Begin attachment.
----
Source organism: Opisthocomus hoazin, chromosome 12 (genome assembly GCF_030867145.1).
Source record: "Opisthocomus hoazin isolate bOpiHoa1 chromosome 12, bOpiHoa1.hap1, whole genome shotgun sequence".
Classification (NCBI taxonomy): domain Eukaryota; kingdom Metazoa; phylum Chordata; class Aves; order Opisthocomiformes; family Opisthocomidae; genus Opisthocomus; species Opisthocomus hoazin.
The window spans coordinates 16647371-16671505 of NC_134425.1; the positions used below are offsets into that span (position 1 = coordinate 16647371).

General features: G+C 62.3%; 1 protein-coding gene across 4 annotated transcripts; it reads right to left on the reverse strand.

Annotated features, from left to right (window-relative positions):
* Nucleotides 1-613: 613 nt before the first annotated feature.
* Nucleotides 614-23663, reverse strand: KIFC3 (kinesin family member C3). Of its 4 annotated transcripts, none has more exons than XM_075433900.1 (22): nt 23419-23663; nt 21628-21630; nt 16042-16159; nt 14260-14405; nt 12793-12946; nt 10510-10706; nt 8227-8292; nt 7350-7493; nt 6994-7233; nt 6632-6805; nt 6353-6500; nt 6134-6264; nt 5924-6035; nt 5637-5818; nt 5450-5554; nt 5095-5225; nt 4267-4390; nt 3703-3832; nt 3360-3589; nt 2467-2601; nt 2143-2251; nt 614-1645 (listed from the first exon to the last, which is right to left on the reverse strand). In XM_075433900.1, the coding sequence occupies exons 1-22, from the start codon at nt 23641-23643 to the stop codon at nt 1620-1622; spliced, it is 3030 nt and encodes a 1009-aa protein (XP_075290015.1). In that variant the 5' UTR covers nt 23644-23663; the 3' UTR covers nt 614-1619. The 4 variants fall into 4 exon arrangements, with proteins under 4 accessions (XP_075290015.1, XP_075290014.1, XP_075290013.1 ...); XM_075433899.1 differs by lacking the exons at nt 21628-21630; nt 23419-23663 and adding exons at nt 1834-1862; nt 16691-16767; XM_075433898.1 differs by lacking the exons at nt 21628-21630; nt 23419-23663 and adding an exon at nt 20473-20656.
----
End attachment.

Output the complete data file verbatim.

Source organism: Opisthocomus hoazin, chromosome 12 (genome assembly GCF_030867145.1).
Source record: "Opisthocomus hoazin isolate bOpiHoa1 chromosome 12, bOpiHoa1.hap1, whole genome shotgun sequence".
Classification (NCBI taxonomy): domain Eukaryota; kingdom Metazoa; phylum Chordata; class Aves; order Opisthocomiformes; family Opisthocomidae; genus Opisthocomus; species Opisthocomus hoazin.
The window spans coordinates 16647371-16671505 of NC_134425.1; the positions used below are offsets into that span (position 1 = coordinate 16647371).

General features: G+C 62.3%; 1 protein-coding gene across 4 annotated transcripts; it reads right to left on the reverse strand.

Annotated features, from left to right (window-relative positions):
* Nucleotides 1-613: 613 nt before the first annotated feature.
* Nucleotides 614-23663, reverse strand: KIFC3 (kinesin family member C3). Of its 4 annotated transcripts, none has more exons than XM_075433900.1 (22): nt 23419-23663; nt 21628-21630; nt 16042-16159; nt 14260-14405; nt 12793-12946; nt 10510-10706; nt 8227-8292; nt 7350-7493; nt 6994-7233; nt 6632-6805; nt 6353-6500; nt 6134-6264; nt 5924-6035; nt 5637-5818; nt 5450-5554; nt 5095-5225; nt 4267-4390; nt 3703-3832; nt 3360-3589; nt 2467-2601; nt 2143-2251; nt 614-1645 (listed from the first exon to the last, which is right to left on the reverse strand). In XM_075433900.1, the coding sequence occupies exons 1-22, from the start codon at nt 23641-23643 to the stop codon at nt 1620-1622; spliced, it is 3030 nt and encodes a 1009-aa protein (XP_075290015.1). In that variant the 5' UTR covers nt 23644-23663; the 3' UTR covers nt 614-1619. The 4 variants fall into 4 exon arrangements, with proteins under 4 accessions (XP_075290015.1, XP_075290014.1, XP_075290013.1 ...); XM_075433899.1 differs by lacking the exons at nt 21628-21630; nt 23419-23663 and adding exons at nt 1834-1862; nt 16691-16767; XM_075433898.1 differs by lacking the exons at nt 21628-21630; nt 23419-23663 and adding an exon at nt 20473-20656.